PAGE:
Monday, 14 July 2014

Sewing the Things

There's currently a mini summer swap in the Tiny Owl Knits group over on ravelry, so I've been doing a little sewing to send in my parcel!  Obviously I can't show you yet, in case the picture goes a-wandering and ruins all of the surprise, but I did have a chat with this lovely lady who has recently taking up sewing herself.    Nikki has some short & sweet tips for other budding seamstresses, with blog & book recommendations :)

You know when you read something & it makes you content to simply read for a while?  This girlies blog is pretty chilled.

You can find her blog here:
And twitter here:

"A Newbie’s Guide to Getting into Sewing (by HippyNikki)
Thanks to the Great British Sewing Bee and my general desire to make all the things, I’ve really been bitten by the sewing bug lately. I’ve even posted a Sewing Manifesto on my blog, in which I state my intention to make rather than buy wherever possible.
I think that sewing your own wardrobe makes you so much more mindful of the finished garment. When you wear it you remember the process and you look after it a little better because you know how much work went into it. There’s also that little thrill of pleasure when you learn a new skill and that skill helps you create something you want to wear all the time.
As with all new things, it can sometimes be hard to know where to start. So here are my suggestions, as a newbie to the sewing world.
A quick google search brought me to the wide and wonderful world of online sewing blogs. A few of my favourites are: Tilly and the Buttons, Randomly Happy and Sewaholic
Blogs are a great place to start if you’re looking for inspiration. If you’re still not sure you want to try this new hobby, reading some blogs for a couple of weeks should help you figure out if you really are interested in it. It's also a great way to build yourself a sewing community.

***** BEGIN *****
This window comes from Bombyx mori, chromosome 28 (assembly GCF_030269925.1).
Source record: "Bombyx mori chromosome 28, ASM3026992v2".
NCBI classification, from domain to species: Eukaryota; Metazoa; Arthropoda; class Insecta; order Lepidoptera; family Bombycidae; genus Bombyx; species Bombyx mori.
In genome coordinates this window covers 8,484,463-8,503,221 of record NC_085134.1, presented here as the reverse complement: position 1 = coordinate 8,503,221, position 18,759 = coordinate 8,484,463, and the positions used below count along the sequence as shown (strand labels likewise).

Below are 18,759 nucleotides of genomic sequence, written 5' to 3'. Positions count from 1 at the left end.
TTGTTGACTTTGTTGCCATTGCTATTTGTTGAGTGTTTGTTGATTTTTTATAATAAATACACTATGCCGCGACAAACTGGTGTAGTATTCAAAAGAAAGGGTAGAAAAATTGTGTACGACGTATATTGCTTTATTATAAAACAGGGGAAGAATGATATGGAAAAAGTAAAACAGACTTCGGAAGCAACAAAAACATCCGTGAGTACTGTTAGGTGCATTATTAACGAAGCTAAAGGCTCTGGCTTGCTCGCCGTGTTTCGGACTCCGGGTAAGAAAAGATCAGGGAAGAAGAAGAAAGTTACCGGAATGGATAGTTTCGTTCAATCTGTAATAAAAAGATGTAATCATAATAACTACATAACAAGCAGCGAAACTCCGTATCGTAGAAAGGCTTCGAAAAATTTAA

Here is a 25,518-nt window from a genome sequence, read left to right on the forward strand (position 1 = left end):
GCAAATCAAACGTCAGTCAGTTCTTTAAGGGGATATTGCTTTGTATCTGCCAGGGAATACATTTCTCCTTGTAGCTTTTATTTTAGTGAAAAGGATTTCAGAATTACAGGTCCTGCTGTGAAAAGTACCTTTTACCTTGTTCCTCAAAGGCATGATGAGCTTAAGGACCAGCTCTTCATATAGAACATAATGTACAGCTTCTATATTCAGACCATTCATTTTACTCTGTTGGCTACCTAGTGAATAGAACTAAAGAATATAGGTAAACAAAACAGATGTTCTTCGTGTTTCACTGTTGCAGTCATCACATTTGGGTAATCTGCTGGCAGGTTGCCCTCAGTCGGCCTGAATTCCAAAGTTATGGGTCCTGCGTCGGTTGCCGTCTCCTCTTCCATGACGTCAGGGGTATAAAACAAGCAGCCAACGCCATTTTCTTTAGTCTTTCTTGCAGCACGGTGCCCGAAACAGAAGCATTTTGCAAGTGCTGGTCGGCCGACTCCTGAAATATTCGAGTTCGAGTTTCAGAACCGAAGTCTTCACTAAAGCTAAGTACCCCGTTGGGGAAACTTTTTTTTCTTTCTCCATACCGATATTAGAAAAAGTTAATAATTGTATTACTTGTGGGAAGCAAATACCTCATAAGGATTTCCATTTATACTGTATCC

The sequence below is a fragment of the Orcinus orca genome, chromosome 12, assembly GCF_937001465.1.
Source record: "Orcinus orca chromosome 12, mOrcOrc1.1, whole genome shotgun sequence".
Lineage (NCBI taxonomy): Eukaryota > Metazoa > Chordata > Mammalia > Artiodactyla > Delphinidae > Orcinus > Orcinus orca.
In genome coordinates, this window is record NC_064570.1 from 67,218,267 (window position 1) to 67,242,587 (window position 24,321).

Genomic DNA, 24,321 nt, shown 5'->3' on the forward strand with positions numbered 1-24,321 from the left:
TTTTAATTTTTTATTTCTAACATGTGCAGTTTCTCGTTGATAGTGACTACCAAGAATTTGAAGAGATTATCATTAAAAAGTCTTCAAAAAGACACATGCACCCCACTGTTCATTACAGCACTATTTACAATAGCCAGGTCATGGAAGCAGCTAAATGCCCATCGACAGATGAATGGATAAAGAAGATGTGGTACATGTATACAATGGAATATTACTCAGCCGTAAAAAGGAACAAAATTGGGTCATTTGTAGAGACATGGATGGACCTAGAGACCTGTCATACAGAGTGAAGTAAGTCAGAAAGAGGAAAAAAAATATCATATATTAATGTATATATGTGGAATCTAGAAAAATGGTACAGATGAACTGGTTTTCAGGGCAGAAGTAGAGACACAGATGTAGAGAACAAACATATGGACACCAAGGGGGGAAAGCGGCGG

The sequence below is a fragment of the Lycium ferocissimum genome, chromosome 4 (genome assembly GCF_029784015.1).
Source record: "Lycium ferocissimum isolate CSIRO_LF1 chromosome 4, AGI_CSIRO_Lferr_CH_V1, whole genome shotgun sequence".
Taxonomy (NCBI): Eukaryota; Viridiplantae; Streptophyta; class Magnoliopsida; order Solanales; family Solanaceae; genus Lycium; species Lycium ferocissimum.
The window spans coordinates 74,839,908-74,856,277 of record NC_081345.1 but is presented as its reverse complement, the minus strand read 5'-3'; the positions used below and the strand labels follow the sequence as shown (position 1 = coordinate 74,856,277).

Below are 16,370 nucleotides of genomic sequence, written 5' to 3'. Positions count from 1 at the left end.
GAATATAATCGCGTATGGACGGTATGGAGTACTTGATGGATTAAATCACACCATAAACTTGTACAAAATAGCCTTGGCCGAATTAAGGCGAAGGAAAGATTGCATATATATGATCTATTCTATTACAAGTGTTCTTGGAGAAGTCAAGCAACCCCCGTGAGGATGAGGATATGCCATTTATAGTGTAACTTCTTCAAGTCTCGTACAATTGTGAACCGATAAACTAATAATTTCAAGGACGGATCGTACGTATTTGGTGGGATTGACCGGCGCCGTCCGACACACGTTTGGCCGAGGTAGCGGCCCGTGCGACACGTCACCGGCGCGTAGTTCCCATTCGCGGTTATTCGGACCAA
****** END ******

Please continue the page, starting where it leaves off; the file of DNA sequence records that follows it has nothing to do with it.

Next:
I received Sew Your Own Wardrobe for my birthday, then I bought Love at First Stitch by Tilly Walnes. These books have the added advantage of having the patterns included, so you can start making straight away. I would recommend these kind of books over a sewing encyclopaedia because they are less intimidating and focus on getting you sewing, so you learn as you go.
If you don’t have a sewing machine, ask around – you’re bound to know someone who does. Offer to help them dig it out of their dusty attic if necessary! I was really lucky that my Nan had one so I made my first garment at her house.
If you can’t find a sewing machine anywhere, I’d highly recommend trying out some of the cool sewing cafes or classes around. A quick internet search should help you find something local. But if you’re in the London area, Sew Over It  in Clapham is a really cool place to go and learn in.
Have fun on your sewing adventure - I can't wait to see what you make! "

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